“A people without the knowledge of their past history, origin and culture, is like a tree without roots.” Marcus Garvey
Highbury is a school with deep roots which you can sense: it is worn wooden corridors, the oil portraits in the halls and the stories shared through generations. Recently Highbury hosted the Forum for School Museum and Archives (FSMA) meeting at our Highburian Museum where attendees were reminded of the importance of archiving and recording history. We were honoured to have Iain McMillan descendent of Highbury’s founder, Sibella McMillan, delivering a stirring speech. Iain’s memories and words painted a vivid picture of the early Highbury days, below is an extract:
“Sibella McMillan, having been widowed at sea when travelling back to England with her ailing husband and three young boys, elected to reject the offer of assisting her brother with the running of the family school, Highbury House in Hastings. Instead, she chose to return to face an uncertain future in the Colony of Natal. This in itself predicts something of the steel subsequently revealed in this indomitable, pioneering woman. Furthermore, having decided to open a school, when confronted by various options, she chose to do this in the unlikely settlement of Hillcrest. Hillcrest then was no more than a sparsely populated outpost through which the recently laid railway line to the interior passed, with a station established primarily to supply water to the steam engines after the long climb from the coast. Hillcrest had one small trading post and a few scattered farmhouses. There was a telephone at the station, but the nearest doctor and minister of religion were in Pinetown. As far as the logistics of the school were concerned, meat arrived daily by train from Pinetown, since there was no refrigeration, the train was the sole link with the outside world, and transport to and from the station was by rickshaw.
Highbury emerged as a boys’ preparatory school, with distinctly colonial influences and a classical curriculum. Its beginnings were simple but the care for the boys, from the beginning was intense. Highbury’s journey was accompanied by Union; by World War I and the agony of the first Old Boys to perish in uniform; by the rise of Republicanism and the re-enactment of the Great Trek – a wagon actually called at the school; by the Second War; by the arrival of the Nationalists; by man stepping on to the moon and technological advancement unimaginable in the school’s infancy; by the disintegration of Apartheid and the advent of democratic South Africa and everything else which contributed to the world of the 20th and early 21st centuries. That represents the context of the school’s history, the macro history of Highbury, if you like. The micro history comes from the continuum of events, often responses to outside influences and factors, milestones in the school’s long life which accumulated to define its culture, its practices, its quirky habits and its soul. This history is forged not only by events in the life of the institution, but equally by the people who have walked the school’s road over the years, in whatever way. The occupiers of Highbury, boys, staff and its leadership, and at whatever stage of its developing story, need to understand all that. Just as a society needs to respect its past, to honour its history, so too the leaders of institutions, like schools, must do the same.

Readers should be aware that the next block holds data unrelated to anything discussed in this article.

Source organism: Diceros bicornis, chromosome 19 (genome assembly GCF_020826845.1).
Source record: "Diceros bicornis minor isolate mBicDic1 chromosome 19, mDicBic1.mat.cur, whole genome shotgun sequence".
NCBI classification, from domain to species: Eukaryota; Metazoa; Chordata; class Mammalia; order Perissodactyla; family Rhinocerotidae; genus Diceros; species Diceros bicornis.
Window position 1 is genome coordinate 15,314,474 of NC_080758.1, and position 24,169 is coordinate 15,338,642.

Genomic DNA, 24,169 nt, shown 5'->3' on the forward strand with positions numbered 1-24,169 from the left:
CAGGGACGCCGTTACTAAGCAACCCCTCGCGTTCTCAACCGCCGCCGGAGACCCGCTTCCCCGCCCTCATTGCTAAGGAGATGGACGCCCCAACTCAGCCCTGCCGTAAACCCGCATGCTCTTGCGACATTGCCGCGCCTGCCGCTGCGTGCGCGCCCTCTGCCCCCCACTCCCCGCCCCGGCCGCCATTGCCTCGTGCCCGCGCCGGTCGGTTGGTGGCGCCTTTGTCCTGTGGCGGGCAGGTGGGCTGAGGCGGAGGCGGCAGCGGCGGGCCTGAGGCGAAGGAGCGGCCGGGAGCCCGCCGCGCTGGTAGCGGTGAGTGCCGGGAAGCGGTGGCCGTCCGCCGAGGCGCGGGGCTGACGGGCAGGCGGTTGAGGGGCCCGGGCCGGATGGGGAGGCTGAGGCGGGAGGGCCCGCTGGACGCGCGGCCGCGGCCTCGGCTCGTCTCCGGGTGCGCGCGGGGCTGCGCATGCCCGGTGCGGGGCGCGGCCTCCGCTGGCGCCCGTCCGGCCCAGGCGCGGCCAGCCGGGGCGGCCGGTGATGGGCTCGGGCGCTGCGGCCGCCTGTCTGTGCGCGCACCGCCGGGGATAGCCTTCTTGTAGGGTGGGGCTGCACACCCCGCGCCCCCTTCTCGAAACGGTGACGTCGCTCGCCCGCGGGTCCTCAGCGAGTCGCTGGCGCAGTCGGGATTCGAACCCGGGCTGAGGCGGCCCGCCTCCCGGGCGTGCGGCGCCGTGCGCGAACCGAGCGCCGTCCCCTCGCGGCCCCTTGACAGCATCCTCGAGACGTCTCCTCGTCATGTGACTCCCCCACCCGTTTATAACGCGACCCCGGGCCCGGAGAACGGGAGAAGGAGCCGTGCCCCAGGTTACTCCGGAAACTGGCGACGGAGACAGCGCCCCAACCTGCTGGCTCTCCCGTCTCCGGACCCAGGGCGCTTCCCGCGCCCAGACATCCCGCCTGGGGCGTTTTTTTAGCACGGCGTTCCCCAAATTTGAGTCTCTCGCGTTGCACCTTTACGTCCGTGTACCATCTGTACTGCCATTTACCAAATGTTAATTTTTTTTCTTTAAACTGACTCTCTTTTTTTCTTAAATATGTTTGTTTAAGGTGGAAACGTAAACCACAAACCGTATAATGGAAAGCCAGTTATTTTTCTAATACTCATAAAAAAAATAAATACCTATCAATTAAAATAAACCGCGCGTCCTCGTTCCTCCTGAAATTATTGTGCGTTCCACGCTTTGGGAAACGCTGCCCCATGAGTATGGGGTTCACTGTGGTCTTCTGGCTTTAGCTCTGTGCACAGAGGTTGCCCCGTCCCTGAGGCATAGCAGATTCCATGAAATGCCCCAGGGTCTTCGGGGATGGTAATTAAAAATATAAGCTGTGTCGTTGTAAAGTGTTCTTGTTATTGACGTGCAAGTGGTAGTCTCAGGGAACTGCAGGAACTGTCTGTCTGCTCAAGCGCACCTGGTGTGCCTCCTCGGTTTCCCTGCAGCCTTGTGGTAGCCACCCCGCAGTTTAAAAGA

We live in a world where too many are too quick to disregard history, the past and the culture it has produced, too quick to be preoccupied only with the future and with change. That’s a mistake. Not for a moment am I suggesting that great organisations should be reactionary and conservative. They must be dynamic, adapt to the environments they serve, but they must do so from a position which understands, respects and builds on their pasts. Great organisations need to know who they inherently are. And finally, to return to my basic premise in this talk that institutions are continuums, and that the future of successful schools, for instance will be the product of a respectful appreciation of the past, I found this comment by Martin Luther King. ‘We are not makers of history. We are made by history.’ The implications of that statement clearly are that it is at our peril that we ignore our past and our roots, both in respect of our personal lives and equally in the influence we might have on the institutions with which we are involved.’’